On Monday last week in Cloncurry, an icon from the golden era of Mount Isa Mines, was farewelled, with dignity and celebration. Coming from Mount Morgan, Vic Stampton was well-versed in the mores and mechanics of mining communities and had all the personal attributes to liven up this remote city in the 1960s.
Vic and good friend Cliff Jones soon became the pivotal point for parties – the go-to guys who could bring gatherings to life. When Vic and Cliff joined the staff mess, there was sure to be dynamite happening. They acquired the names “Mad Dog” and “Bones”.
Vic’s dynamo was harnessed in many acclaimed leading roles in MITS stage productions. He was adored for bravado, cheekiness and irreverent sense of fun. Stories abound of Vic testing the limits of fate in extra-curricular activities – one involved walking on top of a moving train carriage.. perhaps a regular occurrence in India, but certainly a dangerous antic in Australia. The camaraderie knew few limits but there were young lives that needed to be lived to the full.
He was much loved socially and talented in his work with Rock Mechanics at MIM. In later years Vic was able to fashion unique farewell presents for those leaving the Isa. The base for a lamp he gave to my husband, Bill Perkins, was Vic’s creativity, and the leadlight was the perfect fit to remind us of our spirit country. Working for Felix Leahy, Vic earned the respect of all: his irrepressible energy and optimism lifted any environment.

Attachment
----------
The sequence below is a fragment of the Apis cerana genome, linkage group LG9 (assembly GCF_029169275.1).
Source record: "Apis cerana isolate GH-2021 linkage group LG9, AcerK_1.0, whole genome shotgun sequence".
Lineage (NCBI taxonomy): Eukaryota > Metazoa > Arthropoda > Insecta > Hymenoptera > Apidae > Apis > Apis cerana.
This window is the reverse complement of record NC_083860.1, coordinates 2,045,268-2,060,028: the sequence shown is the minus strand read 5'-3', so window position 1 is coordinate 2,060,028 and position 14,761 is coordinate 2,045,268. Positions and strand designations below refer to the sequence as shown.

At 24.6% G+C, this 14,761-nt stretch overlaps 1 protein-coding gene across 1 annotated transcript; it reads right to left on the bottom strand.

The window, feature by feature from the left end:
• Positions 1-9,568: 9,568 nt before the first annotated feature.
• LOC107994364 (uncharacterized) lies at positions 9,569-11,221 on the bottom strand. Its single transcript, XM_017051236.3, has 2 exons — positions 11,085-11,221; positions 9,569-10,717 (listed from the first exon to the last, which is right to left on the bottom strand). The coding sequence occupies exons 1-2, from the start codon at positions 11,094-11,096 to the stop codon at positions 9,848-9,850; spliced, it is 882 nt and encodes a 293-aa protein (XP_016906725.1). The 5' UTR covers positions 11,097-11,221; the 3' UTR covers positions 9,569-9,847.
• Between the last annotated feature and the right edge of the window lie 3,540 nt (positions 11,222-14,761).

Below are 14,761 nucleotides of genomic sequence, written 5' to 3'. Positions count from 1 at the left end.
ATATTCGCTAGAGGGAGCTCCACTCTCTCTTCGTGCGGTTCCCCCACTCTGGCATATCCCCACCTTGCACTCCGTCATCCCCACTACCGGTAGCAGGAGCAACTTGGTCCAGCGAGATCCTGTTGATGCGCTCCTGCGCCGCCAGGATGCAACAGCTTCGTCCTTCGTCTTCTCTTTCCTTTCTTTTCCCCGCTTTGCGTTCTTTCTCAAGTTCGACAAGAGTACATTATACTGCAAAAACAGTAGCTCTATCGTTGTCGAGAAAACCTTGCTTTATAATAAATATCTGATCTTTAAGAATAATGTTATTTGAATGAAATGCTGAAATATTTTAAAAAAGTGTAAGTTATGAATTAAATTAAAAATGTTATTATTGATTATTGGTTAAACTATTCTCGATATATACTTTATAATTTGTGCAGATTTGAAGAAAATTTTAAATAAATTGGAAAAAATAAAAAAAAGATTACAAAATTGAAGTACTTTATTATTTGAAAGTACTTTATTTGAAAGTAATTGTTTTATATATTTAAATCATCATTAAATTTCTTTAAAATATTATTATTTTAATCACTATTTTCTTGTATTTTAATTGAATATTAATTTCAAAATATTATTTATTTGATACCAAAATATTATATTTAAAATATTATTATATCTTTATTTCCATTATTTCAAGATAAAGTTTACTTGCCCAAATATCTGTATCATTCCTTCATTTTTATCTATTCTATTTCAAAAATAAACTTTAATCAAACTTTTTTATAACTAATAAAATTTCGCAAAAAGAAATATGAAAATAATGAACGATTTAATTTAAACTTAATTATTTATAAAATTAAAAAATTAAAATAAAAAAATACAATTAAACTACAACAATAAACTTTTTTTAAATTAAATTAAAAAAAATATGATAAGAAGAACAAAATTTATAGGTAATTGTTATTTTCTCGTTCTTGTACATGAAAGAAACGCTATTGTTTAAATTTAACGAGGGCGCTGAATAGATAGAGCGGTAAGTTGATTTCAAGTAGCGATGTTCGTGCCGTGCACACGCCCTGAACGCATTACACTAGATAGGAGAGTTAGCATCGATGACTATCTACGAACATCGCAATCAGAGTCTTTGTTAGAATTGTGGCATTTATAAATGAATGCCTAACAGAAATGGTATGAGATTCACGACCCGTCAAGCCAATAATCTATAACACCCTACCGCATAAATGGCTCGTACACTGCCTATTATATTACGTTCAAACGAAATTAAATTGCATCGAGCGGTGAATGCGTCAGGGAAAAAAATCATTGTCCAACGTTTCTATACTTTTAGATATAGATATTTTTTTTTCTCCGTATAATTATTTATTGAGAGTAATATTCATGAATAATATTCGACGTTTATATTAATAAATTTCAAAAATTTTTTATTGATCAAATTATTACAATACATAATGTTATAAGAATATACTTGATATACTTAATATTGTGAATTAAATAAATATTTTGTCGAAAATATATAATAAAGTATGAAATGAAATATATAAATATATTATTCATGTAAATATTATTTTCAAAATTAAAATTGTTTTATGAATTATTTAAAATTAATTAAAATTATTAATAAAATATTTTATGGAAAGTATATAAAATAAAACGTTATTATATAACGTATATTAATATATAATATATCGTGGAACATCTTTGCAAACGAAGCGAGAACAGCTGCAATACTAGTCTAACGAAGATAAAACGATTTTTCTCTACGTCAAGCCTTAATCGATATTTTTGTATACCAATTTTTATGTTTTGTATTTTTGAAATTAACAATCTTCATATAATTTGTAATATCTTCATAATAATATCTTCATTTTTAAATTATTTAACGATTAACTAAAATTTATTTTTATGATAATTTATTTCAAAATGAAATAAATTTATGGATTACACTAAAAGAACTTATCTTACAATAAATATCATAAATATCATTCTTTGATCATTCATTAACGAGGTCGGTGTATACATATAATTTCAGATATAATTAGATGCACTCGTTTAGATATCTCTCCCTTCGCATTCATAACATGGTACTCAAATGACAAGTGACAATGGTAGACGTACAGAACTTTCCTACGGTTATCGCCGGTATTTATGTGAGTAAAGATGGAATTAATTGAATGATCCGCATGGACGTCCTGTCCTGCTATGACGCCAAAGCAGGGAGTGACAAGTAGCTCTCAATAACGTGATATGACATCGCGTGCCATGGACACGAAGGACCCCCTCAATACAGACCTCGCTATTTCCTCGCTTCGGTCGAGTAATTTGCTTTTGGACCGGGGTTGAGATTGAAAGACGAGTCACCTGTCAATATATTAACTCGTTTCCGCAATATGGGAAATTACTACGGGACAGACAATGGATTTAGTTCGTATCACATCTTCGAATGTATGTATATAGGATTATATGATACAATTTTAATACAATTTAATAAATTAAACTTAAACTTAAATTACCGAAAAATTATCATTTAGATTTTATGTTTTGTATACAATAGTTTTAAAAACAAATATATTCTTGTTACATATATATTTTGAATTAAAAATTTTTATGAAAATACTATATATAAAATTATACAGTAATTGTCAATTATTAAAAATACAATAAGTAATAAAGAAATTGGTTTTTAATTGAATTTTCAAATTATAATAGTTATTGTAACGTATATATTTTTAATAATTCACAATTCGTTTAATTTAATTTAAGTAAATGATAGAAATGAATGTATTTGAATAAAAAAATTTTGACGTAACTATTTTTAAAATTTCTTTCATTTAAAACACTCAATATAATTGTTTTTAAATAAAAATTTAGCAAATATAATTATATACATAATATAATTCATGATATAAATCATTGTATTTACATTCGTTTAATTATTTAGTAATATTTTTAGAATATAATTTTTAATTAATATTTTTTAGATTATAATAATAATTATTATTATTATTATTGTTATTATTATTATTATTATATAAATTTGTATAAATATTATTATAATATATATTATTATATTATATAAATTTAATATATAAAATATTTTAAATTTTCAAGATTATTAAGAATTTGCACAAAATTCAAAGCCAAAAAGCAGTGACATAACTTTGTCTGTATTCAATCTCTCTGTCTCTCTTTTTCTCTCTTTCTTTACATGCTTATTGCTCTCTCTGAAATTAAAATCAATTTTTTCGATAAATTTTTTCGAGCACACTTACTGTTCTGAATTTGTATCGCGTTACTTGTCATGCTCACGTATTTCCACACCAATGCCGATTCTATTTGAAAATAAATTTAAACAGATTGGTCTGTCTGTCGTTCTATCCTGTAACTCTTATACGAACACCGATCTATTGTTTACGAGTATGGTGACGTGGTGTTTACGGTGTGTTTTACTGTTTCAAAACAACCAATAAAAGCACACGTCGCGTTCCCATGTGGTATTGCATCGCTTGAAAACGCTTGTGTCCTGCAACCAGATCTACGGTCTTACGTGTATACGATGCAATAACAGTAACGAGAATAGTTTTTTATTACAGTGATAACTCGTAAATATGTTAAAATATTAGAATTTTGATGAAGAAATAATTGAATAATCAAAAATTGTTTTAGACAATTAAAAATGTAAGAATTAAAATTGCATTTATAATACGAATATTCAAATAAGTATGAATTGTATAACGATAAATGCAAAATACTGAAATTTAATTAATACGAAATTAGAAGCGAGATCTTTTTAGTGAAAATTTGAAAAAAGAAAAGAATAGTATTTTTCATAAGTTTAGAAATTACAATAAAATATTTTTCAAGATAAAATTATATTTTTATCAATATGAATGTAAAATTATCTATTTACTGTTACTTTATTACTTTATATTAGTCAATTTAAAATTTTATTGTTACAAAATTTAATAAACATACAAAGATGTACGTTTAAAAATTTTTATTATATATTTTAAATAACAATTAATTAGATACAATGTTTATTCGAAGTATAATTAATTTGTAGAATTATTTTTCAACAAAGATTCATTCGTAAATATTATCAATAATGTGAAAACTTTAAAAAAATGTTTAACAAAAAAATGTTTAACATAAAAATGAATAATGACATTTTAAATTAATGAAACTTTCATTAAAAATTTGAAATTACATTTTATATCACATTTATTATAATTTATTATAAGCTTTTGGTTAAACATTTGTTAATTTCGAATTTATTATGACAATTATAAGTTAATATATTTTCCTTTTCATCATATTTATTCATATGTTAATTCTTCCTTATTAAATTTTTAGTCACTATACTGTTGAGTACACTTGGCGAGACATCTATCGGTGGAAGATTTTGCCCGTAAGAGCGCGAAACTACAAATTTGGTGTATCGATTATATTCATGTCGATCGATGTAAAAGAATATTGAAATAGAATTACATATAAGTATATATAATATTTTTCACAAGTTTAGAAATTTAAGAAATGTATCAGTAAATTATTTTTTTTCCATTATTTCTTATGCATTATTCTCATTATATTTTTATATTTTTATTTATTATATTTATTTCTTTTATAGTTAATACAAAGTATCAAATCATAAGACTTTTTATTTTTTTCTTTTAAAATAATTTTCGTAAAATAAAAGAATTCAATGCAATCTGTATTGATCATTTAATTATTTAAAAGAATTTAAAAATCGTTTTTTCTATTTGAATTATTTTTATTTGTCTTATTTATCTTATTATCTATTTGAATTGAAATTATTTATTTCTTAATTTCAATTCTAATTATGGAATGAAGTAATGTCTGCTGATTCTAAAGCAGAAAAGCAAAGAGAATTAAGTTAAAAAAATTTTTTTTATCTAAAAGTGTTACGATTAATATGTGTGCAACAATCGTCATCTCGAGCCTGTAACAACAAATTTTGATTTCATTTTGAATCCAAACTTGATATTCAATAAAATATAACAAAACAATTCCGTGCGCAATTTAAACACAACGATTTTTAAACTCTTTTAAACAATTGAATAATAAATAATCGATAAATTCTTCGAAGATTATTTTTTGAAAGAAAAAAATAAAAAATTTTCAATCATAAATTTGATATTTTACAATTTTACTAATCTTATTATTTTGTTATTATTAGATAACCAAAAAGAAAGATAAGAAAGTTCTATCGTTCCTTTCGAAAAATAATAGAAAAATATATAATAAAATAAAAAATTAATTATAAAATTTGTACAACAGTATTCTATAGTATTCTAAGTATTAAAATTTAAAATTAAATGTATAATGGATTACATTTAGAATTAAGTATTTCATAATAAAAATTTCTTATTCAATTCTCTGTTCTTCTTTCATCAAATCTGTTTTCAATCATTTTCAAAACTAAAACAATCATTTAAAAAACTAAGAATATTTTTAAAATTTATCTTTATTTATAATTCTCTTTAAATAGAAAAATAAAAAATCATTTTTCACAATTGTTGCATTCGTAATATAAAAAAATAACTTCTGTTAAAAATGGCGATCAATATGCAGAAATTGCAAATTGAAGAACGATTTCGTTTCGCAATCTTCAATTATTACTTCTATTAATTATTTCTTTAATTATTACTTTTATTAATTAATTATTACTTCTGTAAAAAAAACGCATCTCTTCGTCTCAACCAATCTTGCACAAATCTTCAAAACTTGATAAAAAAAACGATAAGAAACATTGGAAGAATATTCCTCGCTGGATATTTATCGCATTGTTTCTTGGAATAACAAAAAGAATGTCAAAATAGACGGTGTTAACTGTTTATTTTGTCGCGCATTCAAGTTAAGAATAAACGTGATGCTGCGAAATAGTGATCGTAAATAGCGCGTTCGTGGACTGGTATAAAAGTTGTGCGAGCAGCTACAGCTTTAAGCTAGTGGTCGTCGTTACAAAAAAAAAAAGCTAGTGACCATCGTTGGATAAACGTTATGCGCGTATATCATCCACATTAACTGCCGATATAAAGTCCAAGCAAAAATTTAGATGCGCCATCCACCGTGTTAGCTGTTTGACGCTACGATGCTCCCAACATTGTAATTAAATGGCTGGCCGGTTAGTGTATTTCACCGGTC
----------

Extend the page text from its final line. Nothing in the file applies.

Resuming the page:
He showed his kindness intervening outside the Buffs Club a few years back. Two young guys were sparring and Vic tried to diffuse the situation. He was viciously attacked by these brothers and his eyesight was impacted severely. Virtually blinded in one eye, and the other one compromised, Vic struggled with his vision. He had to give away his licence recently ending his independence but he bore no malice – Vic’s mission was always to help others.
Vic was always drawn back to the North-West. He spent a lot of time with his friend, Bob MacDonald, at “Brightlands” so it was natural that Vic would “retire” there, living out in the peace and quiet of Malbon Railway Station house.
Vic’s life parallels the life of the Isa, with MIM.. As a buoyant, energetic, enlivened company, MIM was the toast of the nation. Vic was a giant in harnessing the energy and optimism of the young professionals who descended on Isa from around the world. Rest in peace, Vic. His legacy is his children and grandchildren: Megan, Haydee (with Charlie) and Jake (with Leo).